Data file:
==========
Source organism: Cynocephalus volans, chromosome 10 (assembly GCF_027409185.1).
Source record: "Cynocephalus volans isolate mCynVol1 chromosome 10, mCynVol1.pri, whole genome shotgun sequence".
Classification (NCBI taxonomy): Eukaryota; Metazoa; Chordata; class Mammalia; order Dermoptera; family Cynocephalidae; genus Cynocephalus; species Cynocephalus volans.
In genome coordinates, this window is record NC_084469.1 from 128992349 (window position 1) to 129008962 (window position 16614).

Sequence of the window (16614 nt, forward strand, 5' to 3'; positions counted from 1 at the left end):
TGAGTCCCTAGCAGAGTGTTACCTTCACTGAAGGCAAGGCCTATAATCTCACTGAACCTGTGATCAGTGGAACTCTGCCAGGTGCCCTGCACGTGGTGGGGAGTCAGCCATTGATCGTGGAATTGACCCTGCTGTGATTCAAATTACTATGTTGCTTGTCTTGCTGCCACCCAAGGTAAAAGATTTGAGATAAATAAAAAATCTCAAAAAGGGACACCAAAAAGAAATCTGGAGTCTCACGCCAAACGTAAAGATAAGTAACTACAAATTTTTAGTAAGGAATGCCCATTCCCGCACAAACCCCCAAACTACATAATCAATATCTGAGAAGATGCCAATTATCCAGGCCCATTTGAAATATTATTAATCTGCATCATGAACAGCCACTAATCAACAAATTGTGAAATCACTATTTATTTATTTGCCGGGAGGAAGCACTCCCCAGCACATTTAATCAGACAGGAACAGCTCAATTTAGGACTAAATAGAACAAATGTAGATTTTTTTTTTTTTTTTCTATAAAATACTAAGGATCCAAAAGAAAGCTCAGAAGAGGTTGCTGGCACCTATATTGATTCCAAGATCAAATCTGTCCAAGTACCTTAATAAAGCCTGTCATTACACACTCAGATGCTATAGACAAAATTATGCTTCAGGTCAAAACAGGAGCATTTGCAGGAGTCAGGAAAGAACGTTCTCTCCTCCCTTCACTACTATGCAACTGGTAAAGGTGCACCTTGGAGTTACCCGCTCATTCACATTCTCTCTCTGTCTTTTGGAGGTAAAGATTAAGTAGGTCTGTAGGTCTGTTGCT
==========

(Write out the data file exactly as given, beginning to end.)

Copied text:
Source organism: Cynocephalus volans, chromosome 10 (assembly GCF_027409185.1).
Source record: "Cynocephalus volans isolate mCynVol1 chromosome 10, mCynVol1.pri, whole genome shotgun sequence".
Classification (NCBI taxonomy): Eukaryota; Metazoa; Chordata; class Mammalia; order Dermoptera; family Cynocephalidae; genus Cynocephalus; species Cynocephalus volans.
In genome coordinates, this window is record NC_084469.1 from 128992349 (window position 1) to 129008962 (window position 16614).

Sequence of the window (16614 nt, forward strand, 5' to 3'; positions counted from 1 at the left end):
TGAGTCCCTAGCAGAGTGTTACCTTCACTGAAGGCAAGGCCTATAATCTCACTGAACCTGTGATCAGTGGAACTCTGCCAGGTGCCCTGCACGTGGTGGGGAGTCAGCCATTGATCGTGGAATTGACCCTGCTGTGATTCAAATTACTATGTTGCTTGTCTTGCTGCCACCCAAGGTAAAAGATTTGAGATAAATAAAAAATCTCAAAAAGGGACACCAAAAAGAAATCTGGAGTCTCACGCCAAACGTAAAGATAAGTAACTACAAATTTTTAGTAAGGAATGCCCATTCCCGCACAAACCCCCAAACTACATAATCAATATCTGAGAAGATGCCAATTATCCAGGCCCATTTGAAATATTATTAATCTGCATCATGAACAGCCACTAATCAACAAATTGTGAAATCACTATTTATTTATTTGCCGGGAGGAAGCACTCCCCAGCACATTTAATCAGACAGGAACAGCTCAATTTAGGACTAAATAGAACAAATGTAGATTTTTTTTTTTTTTTTCTATAAAATACTAAGGATCCAAAAGAAAGCTCAGAAGAGGTTGCTGGCACCTATATTGATTCCAAGATCAAATCTGTCCAAGTACCTTAATAAAGCCTGTCATTACACACTCAGATGCTATAGACAAAATTATGCTTCAGGTCAAAACAGGAGCATTTGCAGGAGTCAGGAAAGAACGTTCTCTCCTCCCTTCACTACTATGCAACTGGTAAAGGTGCACCTTGGAGTTACCCGCTCATTCACATTCTCTCTCTGTCTTTTGGAGGTAAAGATTAAGTAGGTCTGTAGGTCTGTTGCT